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Patent Analysis of

Bipolar junction transistors and methods of fabrication

Updated Time 12 June 2019

Patent Registration Data

Publication Number

US9905668

Application Number

US15/057791

Application Date

01 March 2016

Publication Date

27 February 2018

Current Assignee

GLOBALFOUNDRIES INC.

Original Assignee (Applicant)

GLOBALFOUNDRIES INC.

International Classification

H01L29/66,H01L29/735,H01L29/40,H01L29/45,H01L29/739

Cooperative Classification

H01L29/66325,H01L29/0692,H01L29/402,H01L29/41708,H01L29/6625

Inventor

SINGH, JAGAR

Patent Images

This patent contains figures and images illustrating the invention and its embodiment.

US9905668 Bipolar junction transistors 1 US9905668 Bipolar junction transistors 2 US9905668 Bipolar junction transistors 3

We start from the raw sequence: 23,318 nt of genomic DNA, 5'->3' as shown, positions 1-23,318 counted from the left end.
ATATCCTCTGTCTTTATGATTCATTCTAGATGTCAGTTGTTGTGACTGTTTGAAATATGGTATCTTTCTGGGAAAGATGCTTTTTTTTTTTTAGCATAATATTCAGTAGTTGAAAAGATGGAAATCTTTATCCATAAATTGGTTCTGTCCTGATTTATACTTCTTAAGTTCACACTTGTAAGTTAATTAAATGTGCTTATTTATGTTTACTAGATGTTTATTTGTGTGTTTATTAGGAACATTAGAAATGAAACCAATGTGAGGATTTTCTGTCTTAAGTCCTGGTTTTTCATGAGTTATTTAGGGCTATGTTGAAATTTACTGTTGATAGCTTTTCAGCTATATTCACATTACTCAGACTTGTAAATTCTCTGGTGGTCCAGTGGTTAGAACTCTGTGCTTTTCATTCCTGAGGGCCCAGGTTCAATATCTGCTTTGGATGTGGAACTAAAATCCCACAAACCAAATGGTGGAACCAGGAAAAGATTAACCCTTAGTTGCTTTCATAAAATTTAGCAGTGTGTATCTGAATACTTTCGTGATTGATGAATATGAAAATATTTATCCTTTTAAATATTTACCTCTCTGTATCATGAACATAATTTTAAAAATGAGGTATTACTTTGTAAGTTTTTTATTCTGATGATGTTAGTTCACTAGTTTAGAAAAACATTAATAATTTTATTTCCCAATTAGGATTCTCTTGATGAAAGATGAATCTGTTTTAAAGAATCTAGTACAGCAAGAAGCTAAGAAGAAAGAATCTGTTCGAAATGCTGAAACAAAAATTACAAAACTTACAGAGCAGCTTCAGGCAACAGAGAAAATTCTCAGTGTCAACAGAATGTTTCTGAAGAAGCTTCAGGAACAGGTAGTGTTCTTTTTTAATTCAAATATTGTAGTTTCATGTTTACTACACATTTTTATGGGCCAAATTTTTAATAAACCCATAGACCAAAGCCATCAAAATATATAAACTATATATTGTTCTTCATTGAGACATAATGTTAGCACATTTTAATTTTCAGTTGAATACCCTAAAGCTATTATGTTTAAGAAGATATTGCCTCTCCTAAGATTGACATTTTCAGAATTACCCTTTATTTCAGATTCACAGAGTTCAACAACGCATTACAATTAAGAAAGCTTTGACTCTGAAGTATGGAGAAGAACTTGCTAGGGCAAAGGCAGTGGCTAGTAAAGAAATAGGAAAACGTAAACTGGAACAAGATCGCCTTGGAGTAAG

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Abstract

A structure, including a bipolar junction transistor and method of fabrication thereof, is provided herein. The bipolar junction transistor includes: a substrate including a substrate region having a first conductivity type; an emitter region over a first portion of the substrate region, the emitter region having a second conductivity type; a collector region over a second portion of the substrate region, the collector region having the second conductivity type; and, a base region overlie structure disposed over, in part, the substrate region. The base region overlie structure separates the emitter region from the collector region and aligns to a base region of the bipolar junction transistor within the substrate region, between the first portion and the second portion of the substrate region.